TURIN, Italy (Christian Science Monitor) — In impromptu remarks to a crowd of young people in northern Italy Sunday, Pope Francis criticized the “great powers” of the world for failing to prevent the systematic genocide of minorities over the previous century.
He highlighted mass killings of Jews in Nazi concentration camps during World War II, the systematic murders of Christians in gulags under the dictatorship of Joseph Stalin, and the executions of one million Armenians by Turkish Ottomans in the first few decades of the 20th century. He also cited extensive persecution of Roma and homosexuals.
The Pope made the off-the-cuff comments during his visit to the city of Turin. After putting aside his prepared address, Francis said he understands why young people can struggle to trust the world.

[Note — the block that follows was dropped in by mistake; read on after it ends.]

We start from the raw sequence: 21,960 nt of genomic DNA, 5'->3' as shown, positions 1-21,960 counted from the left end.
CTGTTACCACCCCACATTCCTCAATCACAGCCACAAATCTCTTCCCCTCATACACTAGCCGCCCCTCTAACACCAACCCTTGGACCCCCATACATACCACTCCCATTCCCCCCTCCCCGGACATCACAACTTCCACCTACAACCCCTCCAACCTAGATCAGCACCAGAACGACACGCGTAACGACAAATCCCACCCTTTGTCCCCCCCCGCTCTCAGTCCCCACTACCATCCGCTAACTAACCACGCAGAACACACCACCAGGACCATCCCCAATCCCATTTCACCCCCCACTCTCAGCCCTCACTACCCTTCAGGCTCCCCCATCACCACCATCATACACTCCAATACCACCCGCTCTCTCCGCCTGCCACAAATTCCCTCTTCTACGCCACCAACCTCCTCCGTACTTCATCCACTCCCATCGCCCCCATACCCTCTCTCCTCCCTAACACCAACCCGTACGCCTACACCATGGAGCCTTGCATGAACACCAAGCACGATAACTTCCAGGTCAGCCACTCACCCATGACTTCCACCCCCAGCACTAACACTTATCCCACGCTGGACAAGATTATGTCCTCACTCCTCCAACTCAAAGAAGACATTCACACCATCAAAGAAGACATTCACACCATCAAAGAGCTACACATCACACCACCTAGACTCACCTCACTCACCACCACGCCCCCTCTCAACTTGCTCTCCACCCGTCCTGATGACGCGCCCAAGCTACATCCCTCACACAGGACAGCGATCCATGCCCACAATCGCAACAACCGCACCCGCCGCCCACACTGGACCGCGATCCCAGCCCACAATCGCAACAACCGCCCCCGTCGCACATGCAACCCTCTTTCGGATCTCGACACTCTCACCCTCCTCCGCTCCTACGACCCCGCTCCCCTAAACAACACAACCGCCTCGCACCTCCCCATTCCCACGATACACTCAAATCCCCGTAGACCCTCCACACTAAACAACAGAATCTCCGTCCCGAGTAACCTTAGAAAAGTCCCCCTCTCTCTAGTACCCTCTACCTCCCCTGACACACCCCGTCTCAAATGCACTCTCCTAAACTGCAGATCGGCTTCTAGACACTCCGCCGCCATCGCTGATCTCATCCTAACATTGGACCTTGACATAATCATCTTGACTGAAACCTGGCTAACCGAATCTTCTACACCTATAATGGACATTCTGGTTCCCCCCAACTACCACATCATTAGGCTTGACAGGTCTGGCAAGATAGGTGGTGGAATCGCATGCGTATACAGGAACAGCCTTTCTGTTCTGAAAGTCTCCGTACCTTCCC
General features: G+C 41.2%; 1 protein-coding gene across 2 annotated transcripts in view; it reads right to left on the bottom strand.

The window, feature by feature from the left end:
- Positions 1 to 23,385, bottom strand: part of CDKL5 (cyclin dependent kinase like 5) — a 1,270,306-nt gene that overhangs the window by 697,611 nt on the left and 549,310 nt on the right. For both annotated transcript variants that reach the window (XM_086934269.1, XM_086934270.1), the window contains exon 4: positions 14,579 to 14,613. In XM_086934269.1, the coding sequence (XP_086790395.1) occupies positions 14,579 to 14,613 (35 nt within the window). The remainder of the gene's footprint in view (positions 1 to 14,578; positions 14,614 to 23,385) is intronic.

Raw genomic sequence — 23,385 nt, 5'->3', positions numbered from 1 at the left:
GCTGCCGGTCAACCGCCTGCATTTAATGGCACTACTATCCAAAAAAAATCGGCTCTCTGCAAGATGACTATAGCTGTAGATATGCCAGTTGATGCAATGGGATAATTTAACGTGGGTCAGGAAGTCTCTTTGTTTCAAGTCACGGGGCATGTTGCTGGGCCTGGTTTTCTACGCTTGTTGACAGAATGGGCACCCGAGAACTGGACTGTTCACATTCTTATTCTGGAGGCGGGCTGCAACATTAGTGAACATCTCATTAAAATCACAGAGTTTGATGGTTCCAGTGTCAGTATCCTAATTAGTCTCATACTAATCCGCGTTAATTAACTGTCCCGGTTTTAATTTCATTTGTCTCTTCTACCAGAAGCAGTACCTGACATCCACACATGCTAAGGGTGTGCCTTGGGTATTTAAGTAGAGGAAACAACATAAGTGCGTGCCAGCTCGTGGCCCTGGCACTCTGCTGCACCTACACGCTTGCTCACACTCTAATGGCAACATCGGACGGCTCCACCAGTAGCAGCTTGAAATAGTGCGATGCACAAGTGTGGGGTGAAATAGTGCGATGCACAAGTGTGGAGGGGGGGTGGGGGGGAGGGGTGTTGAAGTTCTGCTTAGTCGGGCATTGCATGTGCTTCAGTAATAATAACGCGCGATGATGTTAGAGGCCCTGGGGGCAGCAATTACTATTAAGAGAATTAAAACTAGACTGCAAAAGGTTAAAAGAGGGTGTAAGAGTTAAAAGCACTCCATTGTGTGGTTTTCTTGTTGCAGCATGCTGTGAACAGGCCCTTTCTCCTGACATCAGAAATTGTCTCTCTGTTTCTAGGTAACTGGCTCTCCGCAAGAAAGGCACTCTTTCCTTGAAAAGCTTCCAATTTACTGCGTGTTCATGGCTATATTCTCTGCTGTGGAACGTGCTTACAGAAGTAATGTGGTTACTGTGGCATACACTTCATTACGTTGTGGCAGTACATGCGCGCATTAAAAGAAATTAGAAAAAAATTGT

“The great powers had photographs of the railway routes that the trains took to the [Nazi] concentration camps,” said Francis, according to the Daily Mail. “Tell me, why didn’t they bomb [them]?”
Francis also discussed the First World War, speaking of “the great tragedy of Armenia.”
“So many died. I don’t know the figure, more than a million, certainly,” the Pope said, according to the Daily Mail. “Where were the great powers then? They were looking the other way.”